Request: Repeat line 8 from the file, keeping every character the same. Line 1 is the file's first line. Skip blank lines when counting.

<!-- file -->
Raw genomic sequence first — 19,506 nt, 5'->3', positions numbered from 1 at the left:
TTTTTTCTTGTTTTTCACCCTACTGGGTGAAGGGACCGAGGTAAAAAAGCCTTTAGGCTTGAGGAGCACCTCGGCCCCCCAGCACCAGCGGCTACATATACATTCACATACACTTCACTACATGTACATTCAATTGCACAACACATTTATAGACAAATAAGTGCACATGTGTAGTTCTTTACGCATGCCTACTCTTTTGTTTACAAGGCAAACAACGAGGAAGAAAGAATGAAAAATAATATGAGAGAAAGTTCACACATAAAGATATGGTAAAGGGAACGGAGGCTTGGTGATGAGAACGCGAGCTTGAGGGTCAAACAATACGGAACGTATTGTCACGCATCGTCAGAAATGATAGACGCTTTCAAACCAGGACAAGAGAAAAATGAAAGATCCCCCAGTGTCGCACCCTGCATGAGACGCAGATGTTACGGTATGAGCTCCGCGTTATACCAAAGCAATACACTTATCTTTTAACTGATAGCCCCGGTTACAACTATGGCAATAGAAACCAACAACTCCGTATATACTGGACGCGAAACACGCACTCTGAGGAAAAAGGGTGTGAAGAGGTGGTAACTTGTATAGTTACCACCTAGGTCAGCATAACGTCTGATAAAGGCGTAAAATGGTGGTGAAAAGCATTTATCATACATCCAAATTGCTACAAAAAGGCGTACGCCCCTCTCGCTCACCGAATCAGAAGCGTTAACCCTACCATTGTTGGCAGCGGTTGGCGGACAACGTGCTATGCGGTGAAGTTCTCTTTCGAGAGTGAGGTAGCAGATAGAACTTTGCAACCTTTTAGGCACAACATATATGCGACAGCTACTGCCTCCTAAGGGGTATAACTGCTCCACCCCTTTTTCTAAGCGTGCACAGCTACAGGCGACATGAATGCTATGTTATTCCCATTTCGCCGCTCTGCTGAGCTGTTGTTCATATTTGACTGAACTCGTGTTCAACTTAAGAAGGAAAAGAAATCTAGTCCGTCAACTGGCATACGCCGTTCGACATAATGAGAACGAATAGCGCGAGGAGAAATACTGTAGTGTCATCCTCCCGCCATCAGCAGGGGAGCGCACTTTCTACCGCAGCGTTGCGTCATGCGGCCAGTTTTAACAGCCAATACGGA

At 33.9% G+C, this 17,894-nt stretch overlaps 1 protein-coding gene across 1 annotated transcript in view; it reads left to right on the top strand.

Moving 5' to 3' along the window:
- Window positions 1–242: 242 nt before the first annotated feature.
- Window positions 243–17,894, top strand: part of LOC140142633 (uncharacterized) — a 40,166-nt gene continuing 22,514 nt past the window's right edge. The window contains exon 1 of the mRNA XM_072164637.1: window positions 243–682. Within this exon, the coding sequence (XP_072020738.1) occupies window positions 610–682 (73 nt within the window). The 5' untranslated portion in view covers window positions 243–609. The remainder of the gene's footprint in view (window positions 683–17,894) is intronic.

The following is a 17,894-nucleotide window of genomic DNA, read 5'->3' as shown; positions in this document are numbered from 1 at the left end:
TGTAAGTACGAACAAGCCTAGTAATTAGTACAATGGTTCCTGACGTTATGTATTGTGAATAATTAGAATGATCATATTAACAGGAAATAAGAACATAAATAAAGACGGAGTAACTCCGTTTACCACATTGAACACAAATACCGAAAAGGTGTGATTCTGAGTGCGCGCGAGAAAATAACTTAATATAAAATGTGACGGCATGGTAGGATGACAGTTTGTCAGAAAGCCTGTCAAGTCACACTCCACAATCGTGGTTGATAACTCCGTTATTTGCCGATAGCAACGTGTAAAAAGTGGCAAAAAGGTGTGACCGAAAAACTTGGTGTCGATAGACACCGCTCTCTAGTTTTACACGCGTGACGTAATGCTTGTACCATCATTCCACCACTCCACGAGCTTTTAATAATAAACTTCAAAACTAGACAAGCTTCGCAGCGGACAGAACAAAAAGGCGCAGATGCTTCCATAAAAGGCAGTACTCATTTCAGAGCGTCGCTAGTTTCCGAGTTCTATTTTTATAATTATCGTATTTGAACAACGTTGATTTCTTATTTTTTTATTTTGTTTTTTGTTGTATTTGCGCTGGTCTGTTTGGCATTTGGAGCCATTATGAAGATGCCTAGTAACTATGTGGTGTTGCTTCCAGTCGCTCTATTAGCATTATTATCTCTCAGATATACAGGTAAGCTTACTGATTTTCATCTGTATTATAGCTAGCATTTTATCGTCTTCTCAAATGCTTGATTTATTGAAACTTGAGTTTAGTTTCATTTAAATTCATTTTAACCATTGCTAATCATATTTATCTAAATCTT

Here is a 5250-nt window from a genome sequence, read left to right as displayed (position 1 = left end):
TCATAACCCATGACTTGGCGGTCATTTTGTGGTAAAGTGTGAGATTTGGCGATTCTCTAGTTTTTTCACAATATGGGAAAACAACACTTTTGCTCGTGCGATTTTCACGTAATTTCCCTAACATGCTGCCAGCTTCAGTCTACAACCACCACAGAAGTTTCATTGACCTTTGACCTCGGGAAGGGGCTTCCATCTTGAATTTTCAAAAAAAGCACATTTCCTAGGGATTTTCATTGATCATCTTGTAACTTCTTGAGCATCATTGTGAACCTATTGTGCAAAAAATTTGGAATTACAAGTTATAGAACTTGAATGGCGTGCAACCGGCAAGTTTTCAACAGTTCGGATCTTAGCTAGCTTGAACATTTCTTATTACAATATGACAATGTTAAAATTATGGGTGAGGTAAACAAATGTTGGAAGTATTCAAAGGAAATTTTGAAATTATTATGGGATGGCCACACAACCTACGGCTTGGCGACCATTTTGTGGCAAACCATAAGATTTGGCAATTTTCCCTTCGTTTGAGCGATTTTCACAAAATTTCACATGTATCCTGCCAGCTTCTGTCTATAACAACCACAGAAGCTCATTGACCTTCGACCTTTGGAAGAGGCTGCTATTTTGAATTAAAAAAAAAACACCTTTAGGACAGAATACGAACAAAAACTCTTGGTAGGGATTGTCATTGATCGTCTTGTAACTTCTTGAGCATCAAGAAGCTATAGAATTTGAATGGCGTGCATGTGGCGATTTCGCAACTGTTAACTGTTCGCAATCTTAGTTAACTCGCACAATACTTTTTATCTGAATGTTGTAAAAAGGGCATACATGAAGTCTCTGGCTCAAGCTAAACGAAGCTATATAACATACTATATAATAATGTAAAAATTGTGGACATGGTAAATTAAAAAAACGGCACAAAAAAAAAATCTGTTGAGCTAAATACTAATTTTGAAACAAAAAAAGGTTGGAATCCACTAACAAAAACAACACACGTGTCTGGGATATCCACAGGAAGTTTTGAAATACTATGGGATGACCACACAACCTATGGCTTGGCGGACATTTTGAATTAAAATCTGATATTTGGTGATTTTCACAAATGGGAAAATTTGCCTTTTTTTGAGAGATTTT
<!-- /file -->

TGTAAGTACGAACAAGCCTAGTAATTAGTACAATGGTTCCTGACGTTATGTATTGTGAATAATTAGAATGATCATATTAACAGGAAATAAGAACATAAATAAAGACGGAGTAACTCCGTTTACCACATTGAACACAAATACCGAAAAGGTGTGATTCTGAGTGCGCGCGAGAAAATAACTTAATATAAAATGTGACGGCATGGTAGGATGACAGTTTGTCAGAAAGCCTGTCAAGTCACACTCCACAATCGTGGTTGATAACTCCGTTATTTGCCGATAGCAACGTGTAAAAAGTGGCAAAAAGGTGTGACCGAAAAACTTGGTGTCGATAGACACCGCTCTCTAGTTTTACACGCGTGACGTAATGCTTGTACCATCATTCCACCACTCCACGAGCTTTTAATAATAAACTTCAAAACTAGACAAGCTTCGCAGCGGACAGAACAAAAAGGCGCAGATGCTTCCATAAAAGGCAGTACTCATTTCAGAGCGTCGCTAGTTTCCGAGTTCTATTTTTATAATTATCGTATTTGAACAACGTTGATTTCTTATTTTTTTATTTTGTTTTTTGTTGTATTTGCGCTGGTCTGTTTGGCATTTGGAGCCATTATGAAGATGCCTAGTAACTATGTGGTGTTGCTTCCAGTCGCTCTATTAGCATTATTATCTCTCAGATATACAGGTAAGCTTACTGATTTTCATCTGTATTATAGCTAGCATTTTATCGTCTTCTCAAATGCTTGATTTATTGAAACTTGAGTTTAGTTTCATTTAAATTCATTTTAACCATTGCTAATCATATTTATCTAAATCTT